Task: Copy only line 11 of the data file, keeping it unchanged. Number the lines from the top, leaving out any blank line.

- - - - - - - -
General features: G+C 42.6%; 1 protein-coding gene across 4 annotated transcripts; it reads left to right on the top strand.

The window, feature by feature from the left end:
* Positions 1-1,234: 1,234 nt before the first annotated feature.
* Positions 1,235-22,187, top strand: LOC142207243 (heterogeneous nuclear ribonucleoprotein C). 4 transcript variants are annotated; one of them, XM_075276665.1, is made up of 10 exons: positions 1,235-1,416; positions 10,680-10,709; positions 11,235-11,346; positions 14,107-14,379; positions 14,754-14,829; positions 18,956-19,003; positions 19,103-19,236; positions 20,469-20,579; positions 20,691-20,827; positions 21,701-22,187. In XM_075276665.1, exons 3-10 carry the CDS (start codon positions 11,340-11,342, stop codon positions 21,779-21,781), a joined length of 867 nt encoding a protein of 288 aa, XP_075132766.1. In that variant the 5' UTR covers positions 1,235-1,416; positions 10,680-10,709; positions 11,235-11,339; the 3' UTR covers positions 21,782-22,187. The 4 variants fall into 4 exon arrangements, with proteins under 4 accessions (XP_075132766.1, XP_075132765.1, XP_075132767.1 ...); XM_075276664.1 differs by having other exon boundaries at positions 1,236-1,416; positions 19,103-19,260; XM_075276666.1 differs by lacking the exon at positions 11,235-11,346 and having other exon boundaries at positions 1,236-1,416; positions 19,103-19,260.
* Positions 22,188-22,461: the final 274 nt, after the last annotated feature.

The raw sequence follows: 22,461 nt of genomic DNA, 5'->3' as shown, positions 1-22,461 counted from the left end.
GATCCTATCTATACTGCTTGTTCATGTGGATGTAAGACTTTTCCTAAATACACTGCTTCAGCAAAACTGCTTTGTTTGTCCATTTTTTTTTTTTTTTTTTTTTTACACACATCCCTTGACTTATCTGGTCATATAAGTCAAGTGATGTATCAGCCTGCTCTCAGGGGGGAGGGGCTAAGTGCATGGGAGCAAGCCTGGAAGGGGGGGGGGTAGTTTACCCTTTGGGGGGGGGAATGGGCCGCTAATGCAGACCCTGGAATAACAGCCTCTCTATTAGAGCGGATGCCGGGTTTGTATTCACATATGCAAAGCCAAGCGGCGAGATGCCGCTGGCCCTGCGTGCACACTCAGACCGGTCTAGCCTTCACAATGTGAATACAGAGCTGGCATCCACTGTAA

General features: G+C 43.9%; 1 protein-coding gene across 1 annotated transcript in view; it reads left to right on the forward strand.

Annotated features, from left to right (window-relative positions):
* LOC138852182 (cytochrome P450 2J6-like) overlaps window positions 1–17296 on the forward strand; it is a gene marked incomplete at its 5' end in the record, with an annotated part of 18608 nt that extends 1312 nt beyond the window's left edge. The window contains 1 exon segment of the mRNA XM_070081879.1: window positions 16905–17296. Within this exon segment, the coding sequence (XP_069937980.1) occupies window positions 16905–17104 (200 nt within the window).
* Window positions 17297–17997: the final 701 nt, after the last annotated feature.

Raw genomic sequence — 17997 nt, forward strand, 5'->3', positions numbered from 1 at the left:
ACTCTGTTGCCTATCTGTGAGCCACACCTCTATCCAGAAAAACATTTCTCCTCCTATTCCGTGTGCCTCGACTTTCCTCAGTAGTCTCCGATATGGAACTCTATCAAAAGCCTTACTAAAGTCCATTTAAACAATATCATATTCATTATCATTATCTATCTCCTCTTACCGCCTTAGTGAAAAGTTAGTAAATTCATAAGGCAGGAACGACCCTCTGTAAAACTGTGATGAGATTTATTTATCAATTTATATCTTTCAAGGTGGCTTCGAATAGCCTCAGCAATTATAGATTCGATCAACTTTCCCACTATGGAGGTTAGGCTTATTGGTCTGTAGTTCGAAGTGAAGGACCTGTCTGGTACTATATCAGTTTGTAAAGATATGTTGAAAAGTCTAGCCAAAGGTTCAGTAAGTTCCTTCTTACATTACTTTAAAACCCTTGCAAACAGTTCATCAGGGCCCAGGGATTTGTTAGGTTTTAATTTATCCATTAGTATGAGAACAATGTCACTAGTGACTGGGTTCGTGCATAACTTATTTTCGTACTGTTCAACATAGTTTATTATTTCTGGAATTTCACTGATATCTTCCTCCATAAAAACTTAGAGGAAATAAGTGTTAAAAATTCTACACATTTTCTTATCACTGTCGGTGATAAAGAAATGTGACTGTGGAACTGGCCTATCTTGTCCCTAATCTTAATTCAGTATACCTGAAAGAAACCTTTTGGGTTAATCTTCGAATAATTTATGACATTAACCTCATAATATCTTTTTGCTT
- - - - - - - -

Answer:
* Window positions 17297–17997: the final 701 nt, after the last annotated feature.